Dialogues in Psycho-
analysis and Buddhism

Anthony Molino,

(North Point Press)
<Dr. Molino has chosen thirty-two contributors --- some living, some in bardo --- to discuss psychotherapy and Buddhism. Included are such famous writers of the eastern persuasion as Jack Cornfield, Alan Watts, D. T. Suzuki and the Dalai Lama. From the western world, we have Karen Horney, Carl Jung, and Erich Fromm, among others. There are two general headings, "Foundations" and "Contemporary Researches, and under the latter, Meditation, Biography, Critical Perspectives, In Practice, et al.

Because it's a fat Buddha of a book, 350 pages of fairly small type, it is packed with information, some fairly abstruse, some obvious, some quite worthy. For example, Akihsa Kondo, writing in 1958, tells us that anxiety is not "an exclusive possession of the twentieth century." He tells us that Dogen, the founder of the Soto Sect, saw anxiety as "a reflection of the uncertainty of human existence...Anxiety, then, according to Dogen, is the driving force to enlightenment." The other face of this is if anxiety, pain, grief are indeed the forces that will start us on the path, perhaps western psychotherapy, with all its feel good medications, is leading us away from the initial pain that could lead to some form of enlightenment.

This split is the heart of an essay by Polly Young-Eisendrath, entitled "What Suffering Teaches." She says,

    The elite ranks of medicine, psychiatry, biology, and sometimes even psychology show an almost uniform lack of interest in the value of suffering. The focus instead is on avoiding or eliminating it.

She then brings in a personal observation:

    As a practicing Buddhist and psychoanalyst, I see it differently. Hardships are the major catalysts for change and development in our lives; they wake us to how we create suffering through our own attitudes and intentions, our actions and relationships.

Her treatise (stuck way at the back, when it should be right up front) is an interesting meld of east and west, a study of personal responsibility, resilience, blame, impermanence, the idealization of the self in Western life --- conjoined with The Four Noble Truths.

For instance, western psychology uses the model of the "Terrible Parent" and the "Victim Child" to construct a "cure" --- but the author suggests that we need "an ethic of suffering" that will give us a boundary between our own "subjectivity and what lies beyond our control." She cites Jung, who

    talks about the difference between neurosis and authentic pain. Neurosis arises from the ways in which, conscious or unconscious, we are dissatisfied, thrown off-center, full of childish wishes and complaints. This neurotic suffering distracts us from the authentic and inevitable miseries of life.

She then lists the three major questions of life:

  • Who are they? (the mystery of our parents in childhood);
  • Who am I? (the perennial question of adolescence), and
  • Who are we? (the exquisite question of adulthood.)

There are a mountain of insights here having to do with Buddhism, and western malaise,

    Without the capacity to see how we create a lot of our own difficulties, we are morally and spiritually adrift on all levels of existence.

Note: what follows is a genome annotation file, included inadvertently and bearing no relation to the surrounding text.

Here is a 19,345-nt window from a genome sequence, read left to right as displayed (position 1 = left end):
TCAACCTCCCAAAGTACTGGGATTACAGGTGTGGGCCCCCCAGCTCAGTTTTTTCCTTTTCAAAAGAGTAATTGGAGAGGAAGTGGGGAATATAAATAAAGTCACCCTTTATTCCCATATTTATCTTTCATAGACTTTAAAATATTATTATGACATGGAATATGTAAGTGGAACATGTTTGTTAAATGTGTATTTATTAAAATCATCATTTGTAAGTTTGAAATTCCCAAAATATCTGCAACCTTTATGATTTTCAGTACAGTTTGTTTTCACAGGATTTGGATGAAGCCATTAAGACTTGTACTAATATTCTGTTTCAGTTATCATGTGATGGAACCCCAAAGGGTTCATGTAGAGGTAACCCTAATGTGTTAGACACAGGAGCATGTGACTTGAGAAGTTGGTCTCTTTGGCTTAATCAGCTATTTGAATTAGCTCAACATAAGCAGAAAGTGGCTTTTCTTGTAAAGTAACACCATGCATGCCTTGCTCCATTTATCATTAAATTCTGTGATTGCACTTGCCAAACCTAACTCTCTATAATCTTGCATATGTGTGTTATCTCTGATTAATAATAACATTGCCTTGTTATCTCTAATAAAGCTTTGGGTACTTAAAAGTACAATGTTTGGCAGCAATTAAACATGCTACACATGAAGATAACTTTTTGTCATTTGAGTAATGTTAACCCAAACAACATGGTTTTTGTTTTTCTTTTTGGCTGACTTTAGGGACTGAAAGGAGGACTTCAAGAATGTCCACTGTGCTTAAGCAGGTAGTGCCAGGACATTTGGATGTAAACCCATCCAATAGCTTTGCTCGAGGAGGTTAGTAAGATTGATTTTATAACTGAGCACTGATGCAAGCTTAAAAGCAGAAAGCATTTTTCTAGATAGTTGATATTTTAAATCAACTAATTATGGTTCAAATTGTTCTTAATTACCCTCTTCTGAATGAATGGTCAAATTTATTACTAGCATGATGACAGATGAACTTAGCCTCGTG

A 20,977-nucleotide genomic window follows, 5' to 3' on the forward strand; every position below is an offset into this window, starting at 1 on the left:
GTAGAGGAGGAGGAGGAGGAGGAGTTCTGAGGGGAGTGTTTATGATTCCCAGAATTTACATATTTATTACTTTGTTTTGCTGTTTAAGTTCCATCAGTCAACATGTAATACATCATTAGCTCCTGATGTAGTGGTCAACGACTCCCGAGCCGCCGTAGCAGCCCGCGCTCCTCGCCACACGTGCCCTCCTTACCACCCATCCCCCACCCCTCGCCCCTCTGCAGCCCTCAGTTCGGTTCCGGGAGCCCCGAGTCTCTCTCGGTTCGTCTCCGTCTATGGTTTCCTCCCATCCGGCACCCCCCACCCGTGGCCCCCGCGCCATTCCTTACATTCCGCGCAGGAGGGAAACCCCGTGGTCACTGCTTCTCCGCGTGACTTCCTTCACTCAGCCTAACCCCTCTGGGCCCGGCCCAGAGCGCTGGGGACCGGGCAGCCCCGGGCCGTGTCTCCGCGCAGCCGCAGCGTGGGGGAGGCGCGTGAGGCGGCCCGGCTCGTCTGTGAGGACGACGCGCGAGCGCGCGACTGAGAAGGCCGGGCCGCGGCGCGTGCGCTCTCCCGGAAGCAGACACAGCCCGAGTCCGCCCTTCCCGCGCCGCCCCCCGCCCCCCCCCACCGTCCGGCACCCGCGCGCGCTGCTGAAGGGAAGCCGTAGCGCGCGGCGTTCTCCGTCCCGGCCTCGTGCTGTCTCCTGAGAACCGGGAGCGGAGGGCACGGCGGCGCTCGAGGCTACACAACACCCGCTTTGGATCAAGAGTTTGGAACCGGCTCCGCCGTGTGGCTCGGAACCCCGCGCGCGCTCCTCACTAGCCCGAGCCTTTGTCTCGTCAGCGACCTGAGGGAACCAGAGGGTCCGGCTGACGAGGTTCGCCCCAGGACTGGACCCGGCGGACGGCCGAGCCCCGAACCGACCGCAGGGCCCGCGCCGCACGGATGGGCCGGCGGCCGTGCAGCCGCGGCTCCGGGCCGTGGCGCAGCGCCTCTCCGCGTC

§     §     §

Michael Eigen, another practicing Buddhist and psychotherapist has contributed an essay entitled "One Reality," two case studies of clients of his --- Owen and Jesse --- but, over all, it is replete with an series of insights and a personal warmth that is quite breath-taking.

He tells us, for example, of once going to hear Martin Buber. He states that he can't remember what Buber said, but he can remember his singular way of speaking,

    ...entrancing --- the way he lowered his head into his arms after saying something, waiting for the next revelation.

He says that "Buber's death between utterances was anticipatory. One emptied self in order to be ready for the next Thou surge..." And then,

    Emptiness and the I-Thou moment of impact. We thrive on both. We need more than one breast, more than one eye.

His descriptions of his work with Owen and Jesse are leisurely, tolerant, sometimes puzzled. Eigen's observations turn into a hesitant by-play, and his writing becomes poetic with doubt:

    He [Owen] complains he feels nothing, he is dead. Perhaps he is not dead enough. Perhaps he has died the wrong way --- he so clings to his teacherly self.

And then, describing one who is handsome, well spoken, prosperous, successful in teaching Buddhism to younger men:

    Life had never forced him to feel lowly. Owen had no idea what he missed by not feeling sufficiently wounded or violated. The wounded, broken boys he helps carry brokenness for him. He lives brokenness by proxy...

§     §     §

Some of the longer essays included in The Couch and the Tree are totally befuddling. George R. Elder writes on "Psychological Observations on the Life of Gautama Buddha," and it's so heavy with jargon (both psychological and Buddhistic) that one would have to be a master to follow it. The editor's own essay, "Zen, Lacan, and the Alien Ego," is awash in dreadful sentences like,

    Much in the vein of a Hegelian dialectic whereby subjectivity --- or the emphasized "I" connoting self-consciousness --- is generated in the encounter between two egos, De Martino's reading of Zen takes the peculiarly human community of Desire, in which the interplay of subject-(object)-subject unfolds, to be constitutive of the burgeoning ego of the infant.

Mercy me! We can only thank the publishers that they restrained Molino to only one essay (and a somewhat more cogent interview) --- and were able to let so many others --- Suzuki, Watts, Eigen, Young-Eisendrath --- have their say.

--- H. T. Webber

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